Following days of violent protest against the alleged killing of a man by the Nigerian police’s notorious Special Anti-Robbery Squad (SARS), Nigeria’s government has announced that all SARS with be abolished and officers will be redeployed to other roles.
SARS is a branch of the Nigeria Police Force founded in 1992 that was meant to deal with crimes related to armed robbery. However, SARS has since been accused of many human rights violations that have been documented and circulated on social media with the hashtag #EndSARS. These crimes include kidnapping, extortion, torture, and murder.
In June, an Amnesty International report listed 82 alleged cases of torture, ill-treatment and extra-judicial execution by the SARS between January 2017 and May 2020.
Whilst the social movement began in 2016, this October saw nationwide protests led by thousands of young Nigerians and international protests lead by the Nigerian diaspora in Europe and North America. These protests were sparked by further videos SARS officers engaged in violent human abuses. On October 9th #EndSARS began trending globally.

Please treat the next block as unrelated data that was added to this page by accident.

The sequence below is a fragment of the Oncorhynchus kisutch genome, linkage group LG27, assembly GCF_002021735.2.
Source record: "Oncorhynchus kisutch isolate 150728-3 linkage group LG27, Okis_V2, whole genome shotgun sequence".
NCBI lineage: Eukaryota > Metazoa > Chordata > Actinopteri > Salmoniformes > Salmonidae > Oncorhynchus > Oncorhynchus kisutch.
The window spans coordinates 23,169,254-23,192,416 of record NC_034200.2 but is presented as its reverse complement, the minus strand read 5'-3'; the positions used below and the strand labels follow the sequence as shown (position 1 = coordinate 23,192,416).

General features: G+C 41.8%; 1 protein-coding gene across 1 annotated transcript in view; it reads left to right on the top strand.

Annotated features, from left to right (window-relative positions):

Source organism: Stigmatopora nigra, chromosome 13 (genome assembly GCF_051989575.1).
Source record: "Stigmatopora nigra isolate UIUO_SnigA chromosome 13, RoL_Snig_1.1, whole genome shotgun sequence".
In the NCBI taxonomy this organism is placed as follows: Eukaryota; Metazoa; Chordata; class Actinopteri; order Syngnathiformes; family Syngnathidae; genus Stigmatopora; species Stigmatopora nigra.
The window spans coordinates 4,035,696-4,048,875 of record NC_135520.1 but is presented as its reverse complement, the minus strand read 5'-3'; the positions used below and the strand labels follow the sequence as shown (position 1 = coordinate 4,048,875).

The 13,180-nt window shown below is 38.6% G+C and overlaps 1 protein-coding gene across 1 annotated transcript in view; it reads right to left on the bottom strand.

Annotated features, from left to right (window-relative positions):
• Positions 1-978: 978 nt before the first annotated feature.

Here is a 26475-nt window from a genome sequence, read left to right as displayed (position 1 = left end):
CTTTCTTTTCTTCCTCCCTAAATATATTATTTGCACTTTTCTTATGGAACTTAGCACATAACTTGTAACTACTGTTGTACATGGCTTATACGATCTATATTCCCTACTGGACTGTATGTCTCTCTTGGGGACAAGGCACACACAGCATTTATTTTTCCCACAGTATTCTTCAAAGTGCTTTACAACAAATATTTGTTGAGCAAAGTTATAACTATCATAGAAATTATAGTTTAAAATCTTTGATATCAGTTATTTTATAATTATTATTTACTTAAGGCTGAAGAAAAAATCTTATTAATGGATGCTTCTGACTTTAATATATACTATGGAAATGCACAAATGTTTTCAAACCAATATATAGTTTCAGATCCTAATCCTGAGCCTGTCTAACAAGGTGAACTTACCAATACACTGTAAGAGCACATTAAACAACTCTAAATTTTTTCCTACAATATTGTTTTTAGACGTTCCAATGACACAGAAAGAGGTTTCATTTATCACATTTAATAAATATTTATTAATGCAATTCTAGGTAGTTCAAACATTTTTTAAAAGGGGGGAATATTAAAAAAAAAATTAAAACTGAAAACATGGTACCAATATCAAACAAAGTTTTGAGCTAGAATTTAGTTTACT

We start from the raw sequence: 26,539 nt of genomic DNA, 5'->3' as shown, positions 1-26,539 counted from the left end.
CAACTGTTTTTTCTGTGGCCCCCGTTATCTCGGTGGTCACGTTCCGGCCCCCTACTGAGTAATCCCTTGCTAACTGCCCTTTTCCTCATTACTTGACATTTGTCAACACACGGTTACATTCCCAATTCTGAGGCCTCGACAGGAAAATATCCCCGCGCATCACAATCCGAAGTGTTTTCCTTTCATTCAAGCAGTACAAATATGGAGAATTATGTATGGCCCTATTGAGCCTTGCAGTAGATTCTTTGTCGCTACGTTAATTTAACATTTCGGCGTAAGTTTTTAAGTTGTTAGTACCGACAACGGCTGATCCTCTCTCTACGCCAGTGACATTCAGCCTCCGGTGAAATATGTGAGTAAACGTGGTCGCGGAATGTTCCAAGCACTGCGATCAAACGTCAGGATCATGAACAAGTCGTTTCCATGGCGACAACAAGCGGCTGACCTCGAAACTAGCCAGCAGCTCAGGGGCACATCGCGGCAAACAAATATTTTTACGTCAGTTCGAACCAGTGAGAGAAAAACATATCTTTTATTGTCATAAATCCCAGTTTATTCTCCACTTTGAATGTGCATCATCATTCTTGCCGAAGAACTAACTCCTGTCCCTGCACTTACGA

Muhammed Adamu, inspector general of police, said the unit has been disbanded unswervingly due to “the yearnings of the Nigerian people”.
Whilst the SARS force has been abolished, activists are protesting the decision to redeploy SARS officers into other roles.
“Nigerians want accountability,” said Auwal Musa Rafsanjani, executive director of the Civil Society Legislative Advocacy Centre to Al Jazeera.
“Disbanding the unit without taking sanctions against those who perpetrated these acts, it means that when they are transferred to another unit, they could replicate the same atrocities.”
Despite the governments, announcements protests continue to be violent with protesters targeted with water cannons, beaten, tear-gassed and arrested.